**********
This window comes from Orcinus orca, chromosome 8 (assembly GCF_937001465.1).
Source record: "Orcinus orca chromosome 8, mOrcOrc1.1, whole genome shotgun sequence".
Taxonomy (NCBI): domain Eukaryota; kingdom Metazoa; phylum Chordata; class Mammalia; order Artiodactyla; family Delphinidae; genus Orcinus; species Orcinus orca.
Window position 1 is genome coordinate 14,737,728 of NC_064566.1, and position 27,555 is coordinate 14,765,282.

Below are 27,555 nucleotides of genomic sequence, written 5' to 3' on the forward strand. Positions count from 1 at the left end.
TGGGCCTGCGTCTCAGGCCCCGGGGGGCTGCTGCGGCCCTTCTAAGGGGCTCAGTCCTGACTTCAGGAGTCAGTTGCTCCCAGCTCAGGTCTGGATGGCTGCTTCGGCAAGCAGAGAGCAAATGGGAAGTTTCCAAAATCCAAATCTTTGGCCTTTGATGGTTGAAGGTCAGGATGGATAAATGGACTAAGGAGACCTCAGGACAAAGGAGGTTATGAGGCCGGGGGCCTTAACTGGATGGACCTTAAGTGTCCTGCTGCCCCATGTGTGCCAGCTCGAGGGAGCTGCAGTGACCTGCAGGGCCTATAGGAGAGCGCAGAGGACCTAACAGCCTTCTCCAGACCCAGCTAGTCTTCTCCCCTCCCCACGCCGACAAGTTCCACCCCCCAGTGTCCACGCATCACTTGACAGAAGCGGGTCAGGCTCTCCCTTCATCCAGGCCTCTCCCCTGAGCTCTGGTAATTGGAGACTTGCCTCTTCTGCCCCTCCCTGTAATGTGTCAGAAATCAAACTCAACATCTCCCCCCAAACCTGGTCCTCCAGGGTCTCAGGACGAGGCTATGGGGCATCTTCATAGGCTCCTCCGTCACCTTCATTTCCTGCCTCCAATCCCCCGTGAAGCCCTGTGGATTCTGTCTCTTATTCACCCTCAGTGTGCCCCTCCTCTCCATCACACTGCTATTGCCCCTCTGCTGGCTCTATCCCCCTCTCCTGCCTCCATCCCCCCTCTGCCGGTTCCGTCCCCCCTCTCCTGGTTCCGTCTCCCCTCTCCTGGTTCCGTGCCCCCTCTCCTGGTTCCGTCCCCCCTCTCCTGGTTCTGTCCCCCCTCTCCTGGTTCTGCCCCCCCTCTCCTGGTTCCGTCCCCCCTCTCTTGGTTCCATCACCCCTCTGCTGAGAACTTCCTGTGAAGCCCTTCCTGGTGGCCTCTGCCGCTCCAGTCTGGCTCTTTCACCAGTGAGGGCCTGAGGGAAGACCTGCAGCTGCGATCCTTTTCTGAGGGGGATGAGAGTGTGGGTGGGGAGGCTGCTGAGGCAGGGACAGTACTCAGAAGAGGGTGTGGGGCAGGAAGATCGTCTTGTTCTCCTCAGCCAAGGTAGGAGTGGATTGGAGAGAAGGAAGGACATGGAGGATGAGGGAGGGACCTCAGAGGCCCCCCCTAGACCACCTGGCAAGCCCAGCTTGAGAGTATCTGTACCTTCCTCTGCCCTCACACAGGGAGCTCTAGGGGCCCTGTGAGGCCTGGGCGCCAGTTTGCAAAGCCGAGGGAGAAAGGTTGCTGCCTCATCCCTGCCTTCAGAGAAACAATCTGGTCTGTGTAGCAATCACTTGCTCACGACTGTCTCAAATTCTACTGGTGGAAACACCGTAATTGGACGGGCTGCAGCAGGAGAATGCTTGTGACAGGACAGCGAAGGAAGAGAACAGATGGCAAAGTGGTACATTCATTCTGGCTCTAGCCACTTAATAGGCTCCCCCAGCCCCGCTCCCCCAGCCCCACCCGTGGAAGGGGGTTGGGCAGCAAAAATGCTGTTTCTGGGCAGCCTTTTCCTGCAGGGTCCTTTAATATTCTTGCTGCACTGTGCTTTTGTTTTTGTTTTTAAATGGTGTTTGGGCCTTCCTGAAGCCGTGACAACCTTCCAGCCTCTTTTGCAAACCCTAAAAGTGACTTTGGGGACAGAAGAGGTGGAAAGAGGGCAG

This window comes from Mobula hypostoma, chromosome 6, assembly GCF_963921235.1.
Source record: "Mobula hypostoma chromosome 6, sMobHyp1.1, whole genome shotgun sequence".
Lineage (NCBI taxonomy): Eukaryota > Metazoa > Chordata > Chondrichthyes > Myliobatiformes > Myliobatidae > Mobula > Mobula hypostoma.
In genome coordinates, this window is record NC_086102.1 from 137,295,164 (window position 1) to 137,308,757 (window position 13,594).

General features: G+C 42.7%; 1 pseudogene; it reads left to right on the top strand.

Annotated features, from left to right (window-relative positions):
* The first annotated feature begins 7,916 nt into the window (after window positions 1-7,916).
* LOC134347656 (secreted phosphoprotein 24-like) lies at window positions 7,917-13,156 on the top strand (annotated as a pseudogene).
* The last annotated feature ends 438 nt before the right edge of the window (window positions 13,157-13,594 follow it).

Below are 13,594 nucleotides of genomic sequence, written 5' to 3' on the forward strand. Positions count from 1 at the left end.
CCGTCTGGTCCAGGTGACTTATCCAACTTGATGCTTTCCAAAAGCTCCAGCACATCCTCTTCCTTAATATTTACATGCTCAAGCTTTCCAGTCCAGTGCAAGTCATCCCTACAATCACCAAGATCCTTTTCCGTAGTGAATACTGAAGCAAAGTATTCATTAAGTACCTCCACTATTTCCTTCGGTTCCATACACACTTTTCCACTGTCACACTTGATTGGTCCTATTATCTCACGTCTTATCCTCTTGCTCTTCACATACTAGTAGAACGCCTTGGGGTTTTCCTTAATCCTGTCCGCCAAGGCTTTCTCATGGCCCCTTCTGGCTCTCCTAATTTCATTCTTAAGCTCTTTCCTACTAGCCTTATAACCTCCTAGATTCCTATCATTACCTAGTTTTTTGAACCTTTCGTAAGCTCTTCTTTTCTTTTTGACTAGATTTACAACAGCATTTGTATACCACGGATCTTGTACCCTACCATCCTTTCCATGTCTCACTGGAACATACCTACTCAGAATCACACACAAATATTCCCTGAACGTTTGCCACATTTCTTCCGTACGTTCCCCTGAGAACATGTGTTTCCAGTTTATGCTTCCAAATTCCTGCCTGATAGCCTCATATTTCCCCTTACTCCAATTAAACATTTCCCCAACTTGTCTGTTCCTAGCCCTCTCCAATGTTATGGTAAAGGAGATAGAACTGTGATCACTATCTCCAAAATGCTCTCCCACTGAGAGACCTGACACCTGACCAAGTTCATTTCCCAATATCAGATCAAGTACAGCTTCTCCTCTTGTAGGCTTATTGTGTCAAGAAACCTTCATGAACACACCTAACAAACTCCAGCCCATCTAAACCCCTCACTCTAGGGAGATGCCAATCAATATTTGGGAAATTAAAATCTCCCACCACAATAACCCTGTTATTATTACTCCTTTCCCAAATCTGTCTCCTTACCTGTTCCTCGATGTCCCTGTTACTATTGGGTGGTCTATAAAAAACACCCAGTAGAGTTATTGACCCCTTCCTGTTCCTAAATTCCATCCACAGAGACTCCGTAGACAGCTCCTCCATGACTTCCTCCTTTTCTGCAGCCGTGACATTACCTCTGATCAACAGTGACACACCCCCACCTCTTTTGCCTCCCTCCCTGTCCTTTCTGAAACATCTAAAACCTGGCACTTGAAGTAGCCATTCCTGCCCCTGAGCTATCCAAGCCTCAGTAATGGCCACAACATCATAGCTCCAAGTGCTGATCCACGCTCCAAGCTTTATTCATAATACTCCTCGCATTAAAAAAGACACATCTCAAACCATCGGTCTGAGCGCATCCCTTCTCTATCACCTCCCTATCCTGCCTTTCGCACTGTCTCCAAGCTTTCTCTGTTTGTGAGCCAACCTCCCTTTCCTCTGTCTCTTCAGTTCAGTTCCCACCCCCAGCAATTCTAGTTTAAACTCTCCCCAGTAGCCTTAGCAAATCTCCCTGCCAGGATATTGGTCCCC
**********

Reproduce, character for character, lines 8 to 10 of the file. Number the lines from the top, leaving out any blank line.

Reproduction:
Source record: "Mobula hypostoma chromosome 6, sMobHyp1.1, whole genome shotgun sequence".
Lineage (NCBI taxonomy): Eukaryota > Metazoa > Chordata > Chondrichthyes > Myliobatiformes > Myliobatidae > Mobula > Mobula hypostoma.
In genome coordinates, this window is record NC_086102.1 from 137,295,164 (window position 1) to 137,308,757 (window position 13,594).